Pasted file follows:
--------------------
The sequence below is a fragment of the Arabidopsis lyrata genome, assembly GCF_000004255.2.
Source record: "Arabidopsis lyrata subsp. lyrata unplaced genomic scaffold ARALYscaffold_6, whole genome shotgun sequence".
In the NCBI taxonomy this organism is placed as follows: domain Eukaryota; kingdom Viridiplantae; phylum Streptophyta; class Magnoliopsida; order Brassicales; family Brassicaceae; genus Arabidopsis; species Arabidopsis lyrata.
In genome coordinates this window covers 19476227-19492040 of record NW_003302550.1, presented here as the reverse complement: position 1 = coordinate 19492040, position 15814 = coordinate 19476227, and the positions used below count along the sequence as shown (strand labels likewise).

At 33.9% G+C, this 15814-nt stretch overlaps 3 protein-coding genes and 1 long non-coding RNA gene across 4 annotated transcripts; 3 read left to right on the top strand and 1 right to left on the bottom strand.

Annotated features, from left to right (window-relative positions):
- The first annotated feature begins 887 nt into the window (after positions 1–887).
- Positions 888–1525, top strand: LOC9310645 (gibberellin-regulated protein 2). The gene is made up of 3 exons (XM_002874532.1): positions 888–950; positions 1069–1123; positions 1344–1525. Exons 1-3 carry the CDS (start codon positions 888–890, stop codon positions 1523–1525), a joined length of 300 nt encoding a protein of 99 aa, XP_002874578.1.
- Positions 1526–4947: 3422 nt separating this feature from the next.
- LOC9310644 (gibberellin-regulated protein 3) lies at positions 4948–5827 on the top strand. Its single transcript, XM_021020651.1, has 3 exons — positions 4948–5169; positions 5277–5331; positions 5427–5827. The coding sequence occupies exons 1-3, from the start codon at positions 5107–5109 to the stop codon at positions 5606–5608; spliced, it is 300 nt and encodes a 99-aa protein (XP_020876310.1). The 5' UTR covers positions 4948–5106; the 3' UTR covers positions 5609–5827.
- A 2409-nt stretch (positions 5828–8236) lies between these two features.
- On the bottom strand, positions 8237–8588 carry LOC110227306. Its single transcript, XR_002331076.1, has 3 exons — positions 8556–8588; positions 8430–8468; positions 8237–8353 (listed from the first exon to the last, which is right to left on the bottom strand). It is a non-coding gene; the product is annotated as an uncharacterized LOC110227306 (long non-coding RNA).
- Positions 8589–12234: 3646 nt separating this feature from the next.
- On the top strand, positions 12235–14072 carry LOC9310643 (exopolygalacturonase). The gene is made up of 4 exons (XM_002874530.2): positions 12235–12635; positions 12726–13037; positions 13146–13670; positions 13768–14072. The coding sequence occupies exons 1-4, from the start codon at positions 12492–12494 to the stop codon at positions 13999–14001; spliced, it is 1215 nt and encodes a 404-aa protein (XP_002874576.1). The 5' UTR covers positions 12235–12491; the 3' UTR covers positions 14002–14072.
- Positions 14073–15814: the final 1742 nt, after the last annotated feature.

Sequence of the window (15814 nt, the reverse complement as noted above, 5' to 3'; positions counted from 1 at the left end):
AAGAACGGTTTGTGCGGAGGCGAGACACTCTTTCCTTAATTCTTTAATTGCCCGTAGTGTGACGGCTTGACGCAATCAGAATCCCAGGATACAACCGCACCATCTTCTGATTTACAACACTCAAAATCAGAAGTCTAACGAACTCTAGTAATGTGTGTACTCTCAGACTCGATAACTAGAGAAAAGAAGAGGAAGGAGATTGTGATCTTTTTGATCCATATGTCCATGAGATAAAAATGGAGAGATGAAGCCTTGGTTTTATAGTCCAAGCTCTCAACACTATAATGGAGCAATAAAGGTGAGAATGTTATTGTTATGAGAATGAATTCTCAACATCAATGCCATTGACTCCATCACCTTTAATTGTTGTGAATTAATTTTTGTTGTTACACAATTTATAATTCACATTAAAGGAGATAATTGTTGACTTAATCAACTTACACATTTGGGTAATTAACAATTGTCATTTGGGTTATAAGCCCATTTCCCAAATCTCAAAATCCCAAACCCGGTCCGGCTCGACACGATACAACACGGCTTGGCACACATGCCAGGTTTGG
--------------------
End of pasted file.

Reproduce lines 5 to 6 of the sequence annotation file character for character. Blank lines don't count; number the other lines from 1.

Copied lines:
At 33.9% G+C, this 15814-nt stretch overlaps 3 protein-coding genes and 1 long non-coding RNA gene across 4 annotated transcripts; 3 read left to right on the top strand and 1 right to left on the bottom strand.

Annotated features, from left to right (window-relative positions):